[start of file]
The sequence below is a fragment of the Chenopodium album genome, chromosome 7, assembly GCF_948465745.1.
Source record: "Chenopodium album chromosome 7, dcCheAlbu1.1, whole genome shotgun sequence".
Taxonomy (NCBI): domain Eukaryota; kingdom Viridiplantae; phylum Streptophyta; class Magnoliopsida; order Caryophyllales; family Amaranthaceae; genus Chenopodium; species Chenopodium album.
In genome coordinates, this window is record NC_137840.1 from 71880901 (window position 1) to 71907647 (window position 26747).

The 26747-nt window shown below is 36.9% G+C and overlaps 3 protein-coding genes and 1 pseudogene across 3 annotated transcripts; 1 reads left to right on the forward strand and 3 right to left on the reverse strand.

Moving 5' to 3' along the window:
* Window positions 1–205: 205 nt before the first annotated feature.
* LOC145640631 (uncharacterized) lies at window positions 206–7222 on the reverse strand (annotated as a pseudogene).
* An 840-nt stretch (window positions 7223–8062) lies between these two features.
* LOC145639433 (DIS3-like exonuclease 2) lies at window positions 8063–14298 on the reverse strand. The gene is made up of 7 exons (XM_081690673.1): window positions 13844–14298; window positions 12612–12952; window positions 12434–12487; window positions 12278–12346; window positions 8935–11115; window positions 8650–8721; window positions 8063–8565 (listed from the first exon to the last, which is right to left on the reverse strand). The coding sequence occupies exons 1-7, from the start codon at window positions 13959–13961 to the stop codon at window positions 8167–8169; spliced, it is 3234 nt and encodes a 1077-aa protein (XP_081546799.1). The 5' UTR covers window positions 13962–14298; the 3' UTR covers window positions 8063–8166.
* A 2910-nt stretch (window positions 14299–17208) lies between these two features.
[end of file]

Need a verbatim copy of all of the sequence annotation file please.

The sequence below is a fragment of the Chenopodium album genome, chromosome 7, assembly GCF_948465745.1.
Source record: "Chenopodium album chromosome 7, dcCheAlbu1.1, whole genome shotgun sequence".
Taxonomy (NCBI): domain Eukaryota; kingdom Viridiplantae; phylum Streptophyta; class Magnoliopsida; order Caryophyllales; family Amaranthaceae; genus Chenopodium; species Chenopodium album.
In genome coordinates, this window is record NC_137840.1 from 71880901 (window position 1) to 71907647 (window position 26747).

The 26747-nt window shown below is 36.9% G+C and overlaps 3 protein-coding genes and 1 pseudogene across 3 annotated transcripts; 1 reads left to right on the forward strand and 3 right to left on the reverse strand.

Moving 5' to 3' along the window:
* Window positions 1–205: 205 nt before the first annotated feature.
* LOC145640631 (uncharacterized) lies at window positions 206–7222 on the reverse strand (annotated as a pseudogene).
* An 840-nt stretch (window positions 7223–8062) lies between these two features.
* LOC145639433 (DIS3-like exonuclease 2) lies at window positions 8063–14298 on the reverse strand. The gene is made up of 7 exons (XM_081690673.1): window positions 13844–14298; window positions 12612–12952; window positions 12434–12487; window positions 12278–12346; window positions 8935–11115; window positions 8650–8721; window positions 8063–8565 (listed from the first exon to the last, which is right to left on the reverse strand). The coding sequence occupies exons 1-7, from the start codon at window positions 13959–13961 to the stop codon at window positions 8167–8169; spliced, it is 3234 nt and encodes a 1077-aa protein (XP_081546799.1). The 5' UTR covers window positions 13962–14298; the 3' UTR covers window positions 8063–8166.
* A 2910-nt stretch (window positions 14299–17208) lies between these two features.